Difference between revisions of "Brain death"

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In most developed countries, '''brain death''' is the ultimate criterion that life, as we understand it, has irrevocably departed the body. [[Cardiac arrest]], once considered the standard, is often reversible. Recognizing brain death is not simple, and often involves meeting both legal and medical criteria.<ref>{{citation
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|title =  Evidence-based guideline update: Determining brain death in adults; Report of the Quality Standards Subcommittee of the American Academy of Neurology
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| date = 28 February 2011
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| author = Eelco F.M. Wijdicks, Panayiotis N. Varelas, Gary S. Gronseth, et al.
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| journal = Neurology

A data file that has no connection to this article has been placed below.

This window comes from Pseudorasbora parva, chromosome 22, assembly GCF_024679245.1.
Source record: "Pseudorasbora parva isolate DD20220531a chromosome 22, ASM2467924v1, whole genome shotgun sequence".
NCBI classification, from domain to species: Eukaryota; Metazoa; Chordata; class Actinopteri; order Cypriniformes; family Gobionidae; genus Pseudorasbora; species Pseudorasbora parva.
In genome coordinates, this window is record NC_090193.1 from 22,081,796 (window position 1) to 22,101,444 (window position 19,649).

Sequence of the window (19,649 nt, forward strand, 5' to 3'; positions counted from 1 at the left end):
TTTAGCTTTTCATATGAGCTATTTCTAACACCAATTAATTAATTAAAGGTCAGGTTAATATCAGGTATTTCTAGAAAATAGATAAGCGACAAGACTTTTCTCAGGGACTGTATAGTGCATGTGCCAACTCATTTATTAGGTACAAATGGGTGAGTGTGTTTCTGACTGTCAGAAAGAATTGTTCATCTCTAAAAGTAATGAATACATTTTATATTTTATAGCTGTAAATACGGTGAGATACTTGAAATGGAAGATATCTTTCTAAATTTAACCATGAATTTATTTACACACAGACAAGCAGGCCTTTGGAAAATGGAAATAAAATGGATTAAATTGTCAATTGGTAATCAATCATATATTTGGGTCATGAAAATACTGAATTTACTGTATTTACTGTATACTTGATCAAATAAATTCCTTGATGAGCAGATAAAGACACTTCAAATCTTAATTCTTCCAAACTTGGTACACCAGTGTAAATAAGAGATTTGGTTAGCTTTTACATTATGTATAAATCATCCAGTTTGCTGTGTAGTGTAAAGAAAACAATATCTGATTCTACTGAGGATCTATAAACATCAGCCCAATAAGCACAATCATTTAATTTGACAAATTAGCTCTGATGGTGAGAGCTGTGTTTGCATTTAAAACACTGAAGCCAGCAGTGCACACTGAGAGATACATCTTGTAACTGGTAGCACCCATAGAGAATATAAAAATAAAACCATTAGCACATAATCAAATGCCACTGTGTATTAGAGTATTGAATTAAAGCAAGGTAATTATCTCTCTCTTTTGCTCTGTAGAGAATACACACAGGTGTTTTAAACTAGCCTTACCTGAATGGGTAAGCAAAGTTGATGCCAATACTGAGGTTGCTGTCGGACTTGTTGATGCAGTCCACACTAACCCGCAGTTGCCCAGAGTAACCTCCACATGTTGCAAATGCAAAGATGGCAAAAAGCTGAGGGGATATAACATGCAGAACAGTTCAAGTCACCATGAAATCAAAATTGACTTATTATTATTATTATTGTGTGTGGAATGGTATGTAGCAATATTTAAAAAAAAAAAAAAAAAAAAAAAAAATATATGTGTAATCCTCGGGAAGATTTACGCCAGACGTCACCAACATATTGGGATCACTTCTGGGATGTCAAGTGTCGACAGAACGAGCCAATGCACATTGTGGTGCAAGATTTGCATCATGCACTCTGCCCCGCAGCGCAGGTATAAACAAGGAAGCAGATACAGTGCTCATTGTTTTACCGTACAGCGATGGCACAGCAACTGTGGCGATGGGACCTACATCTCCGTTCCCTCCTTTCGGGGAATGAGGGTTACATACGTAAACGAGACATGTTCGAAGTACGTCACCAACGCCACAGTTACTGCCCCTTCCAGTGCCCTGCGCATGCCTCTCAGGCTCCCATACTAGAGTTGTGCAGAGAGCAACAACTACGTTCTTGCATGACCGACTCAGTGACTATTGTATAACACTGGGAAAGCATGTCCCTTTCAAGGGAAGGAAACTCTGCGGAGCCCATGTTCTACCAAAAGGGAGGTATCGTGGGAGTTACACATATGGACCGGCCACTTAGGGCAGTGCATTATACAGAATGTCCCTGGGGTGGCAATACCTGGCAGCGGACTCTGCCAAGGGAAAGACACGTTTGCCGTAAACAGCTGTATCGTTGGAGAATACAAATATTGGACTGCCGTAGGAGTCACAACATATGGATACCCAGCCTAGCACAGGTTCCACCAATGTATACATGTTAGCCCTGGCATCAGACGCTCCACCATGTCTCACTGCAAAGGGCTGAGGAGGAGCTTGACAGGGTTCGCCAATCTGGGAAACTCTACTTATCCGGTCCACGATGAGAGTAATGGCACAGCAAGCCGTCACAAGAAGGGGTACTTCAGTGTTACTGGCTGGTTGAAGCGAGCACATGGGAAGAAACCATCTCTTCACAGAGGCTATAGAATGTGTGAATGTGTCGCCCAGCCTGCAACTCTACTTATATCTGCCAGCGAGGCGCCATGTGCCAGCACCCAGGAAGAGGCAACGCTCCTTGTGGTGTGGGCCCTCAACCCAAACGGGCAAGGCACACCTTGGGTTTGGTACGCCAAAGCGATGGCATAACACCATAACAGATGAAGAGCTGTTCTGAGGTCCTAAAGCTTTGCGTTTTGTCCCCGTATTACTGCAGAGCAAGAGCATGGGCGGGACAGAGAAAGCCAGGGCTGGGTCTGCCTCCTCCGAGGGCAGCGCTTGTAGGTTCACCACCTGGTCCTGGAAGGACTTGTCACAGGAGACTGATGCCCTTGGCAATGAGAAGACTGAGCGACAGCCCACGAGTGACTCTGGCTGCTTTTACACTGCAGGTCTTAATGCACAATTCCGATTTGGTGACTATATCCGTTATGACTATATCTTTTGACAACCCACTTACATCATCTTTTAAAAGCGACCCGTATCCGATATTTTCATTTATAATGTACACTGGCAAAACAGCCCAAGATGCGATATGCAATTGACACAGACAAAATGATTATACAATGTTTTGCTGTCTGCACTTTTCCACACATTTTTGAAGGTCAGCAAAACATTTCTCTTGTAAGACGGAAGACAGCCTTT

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| year= 2010 | volume = 74 | page = 1911
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| doi = DOI 10.1212/WNL.0b013e3181e242a8
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| url = }}</ref>
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==References==
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{{reflist}}

Latest revision as of 19:52, 28 February 2011

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In most developed countries, brain death is the ultimate criterion that life, as we understand it, has irrevocably departed the body. Cardiac arrest, once considered the standard, is often reversible. Recognizing brain death is not simple, and often involves meeting both legal and medical criteria.[1]

References

  1. Eelco F.M. Wijdicks, Panayiotis N. Varelas, Gary S. Gronseth, et al. (28 February 2011), "Evidence-based guideline update: Determining brain death in adults; Report of the Quality Standards Subcommittee of the American Academy of Neurology", Neurology 74: 1911, DOI:10.1212/WNL.0b013e3181e242a8 DOI 10.1212/WNL.0b013e3181e242a8